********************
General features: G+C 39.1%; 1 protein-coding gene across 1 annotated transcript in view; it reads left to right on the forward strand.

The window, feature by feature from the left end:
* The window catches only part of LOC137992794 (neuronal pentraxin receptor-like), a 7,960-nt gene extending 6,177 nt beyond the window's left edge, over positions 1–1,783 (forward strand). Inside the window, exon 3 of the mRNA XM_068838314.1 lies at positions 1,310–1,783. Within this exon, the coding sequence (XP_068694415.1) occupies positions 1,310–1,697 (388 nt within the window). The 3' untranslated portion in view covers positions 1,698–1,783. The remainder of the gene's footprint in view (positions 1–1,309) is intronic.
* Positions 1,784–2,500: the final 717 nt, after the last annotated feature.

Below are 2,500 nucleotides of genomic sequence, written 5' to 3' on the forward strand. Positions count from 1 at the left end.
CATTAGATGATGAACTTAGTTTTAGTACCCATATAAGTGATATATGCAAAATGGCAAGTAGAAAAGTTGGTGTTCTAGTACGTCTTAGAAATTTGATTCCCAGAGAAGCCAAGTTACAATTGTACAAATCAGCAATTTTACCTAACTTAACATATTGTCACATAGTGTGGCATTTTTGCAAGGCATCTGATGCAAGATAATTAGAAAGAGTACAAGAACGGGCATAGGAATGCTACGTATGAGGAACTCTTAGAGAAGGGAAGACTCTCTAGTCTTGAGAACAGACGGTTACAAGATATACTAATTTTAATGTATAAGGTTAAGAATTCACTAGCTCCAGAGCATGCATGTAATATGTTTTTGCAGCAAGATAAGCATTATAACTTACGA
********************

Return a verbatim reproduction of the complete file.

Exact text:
General features: G+C 39.1%; 1 protein-coding gene across 1 annotated transcript in view; it reads left to right on the forward strand.

The window, feature by feature from the left end:
* The window catches only part of LOC137992794 (neuronal pentraxin receptor-like), a 7,960-nt gene extending 6,177 nt beyond the window's left edge, over positions 1–1,783 (forward strand). Inside the window, exon 3 of the mRNA XM_068838314.1 lies at positions 1,310–1,783. Within this exon, the coding sequence (XP_068694415.1) occupies positions 1,310–1,697 (388 nt within the window). The 3' untranslated portion in view covers positions 1,698–1,783. The remainder of the gene's footprint in view (positions 1–1,309) is intronic.
* Positions 1,784–2,500: the final 717 nt, after the last annotated feature.

Below are 2,500 nucleotides of genomic sequence, written 5' to 3' on the forward strand. Positions count from 1 at the left end.
CATTAGATGATGAACTTAGTTTTAGTACCCATATAAGTGATATATGCAAAATGGCAAGTAGAAAAGTTGGTGTTCTAGTACGTCTTAGAAATTTGATTCCCAGAGAAGCCAAGTTACAATTGTACAAATCAGCAATTTTACCTAACTTAACATATTGTCACATAGTGTGGCATTTTTGCAAGGCATCTGATGCAAGATAATTAGAAAGAGTACAAGAACGGGCATAGGAATGCTACGTATGAGGAACTCTTAGAGAAGGGAAGACTCTCTAGTCTTGAGAACAGACGGTTACAAGATATACTAATTTTAATGTATAAGGTTAAGAATTCACTAGCTCCAGAGCATGCATGTAATATGTTTTTGCAGCAAGATAAGCATTATAACTTACGA